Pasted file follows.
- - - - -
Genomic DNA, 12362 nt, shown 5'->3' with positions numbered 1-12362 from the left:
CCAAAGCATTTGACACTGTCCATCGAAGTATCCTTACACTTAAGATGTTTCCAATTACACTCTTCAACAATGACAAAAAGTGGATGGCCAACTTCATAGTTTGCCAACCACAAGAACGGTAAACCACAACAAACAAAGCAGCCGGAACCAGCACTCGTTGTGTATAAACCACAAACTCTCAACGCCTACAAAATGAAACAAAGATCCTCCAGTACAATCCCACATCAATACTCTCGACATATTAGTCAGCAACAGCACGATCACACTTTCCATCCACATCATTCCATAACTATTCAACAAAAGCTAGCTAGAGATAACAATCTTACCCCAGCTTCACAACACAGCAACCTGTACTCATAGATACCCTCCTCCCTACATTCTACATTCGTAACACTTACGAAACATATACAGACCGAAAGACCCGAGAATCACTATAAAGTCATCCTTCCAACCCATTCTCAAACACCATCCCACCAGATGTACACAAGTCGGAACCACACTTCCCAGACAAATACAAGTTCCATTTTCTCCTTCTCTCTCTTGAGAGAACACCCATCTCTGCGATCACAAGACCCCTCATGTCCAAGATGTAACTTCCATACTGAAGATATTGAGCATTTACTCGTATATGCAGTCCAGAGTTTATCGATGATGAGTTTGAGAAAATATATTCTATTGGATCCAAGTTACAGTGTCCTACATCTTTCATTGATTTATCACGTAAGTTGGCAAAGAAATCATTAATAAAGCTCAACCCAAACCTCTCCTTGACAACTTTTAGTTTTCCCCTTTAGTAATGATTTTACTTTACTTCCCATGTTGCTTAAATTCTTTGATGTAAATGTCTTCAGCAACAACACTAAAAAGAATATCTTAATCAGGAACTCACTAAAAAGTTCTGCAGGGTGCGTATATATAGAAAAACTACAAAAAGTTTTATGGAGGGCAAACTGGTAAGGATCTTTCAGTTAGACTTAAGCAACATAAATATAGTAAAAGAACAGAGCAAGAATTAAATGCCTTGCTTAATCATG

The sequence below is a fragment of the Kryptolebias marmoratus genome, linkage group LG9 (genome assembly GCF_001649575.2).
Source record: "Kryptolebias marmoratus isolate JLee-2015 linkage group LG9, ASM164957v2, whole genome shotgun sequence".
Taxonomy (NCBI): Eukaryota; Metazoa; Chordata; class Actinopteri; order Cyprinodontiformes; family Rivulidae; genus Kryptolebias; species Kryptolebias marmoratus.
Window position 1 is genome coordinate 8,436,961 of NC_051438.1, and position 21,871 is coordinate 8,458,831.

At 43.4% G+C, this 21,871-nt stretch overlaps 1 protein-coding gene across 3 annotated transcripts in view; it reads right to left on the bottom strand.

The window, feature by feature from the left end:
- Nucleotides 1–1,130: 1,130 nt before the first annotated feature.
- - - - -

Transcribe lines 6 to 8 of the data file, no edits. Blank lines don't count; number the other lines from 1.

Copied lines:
Window position 1 is genome coordinate 8,436,961 of NC_051438.1, and position 21,871 is coordinate 8,458,831.

At 43.4% G+C, this 21,871-nt stretch overlaps 1 protein-coding gene across 3 annotated transcripts in view; it reads right to left on the bottom strand.

The window, feature by feature from the left end: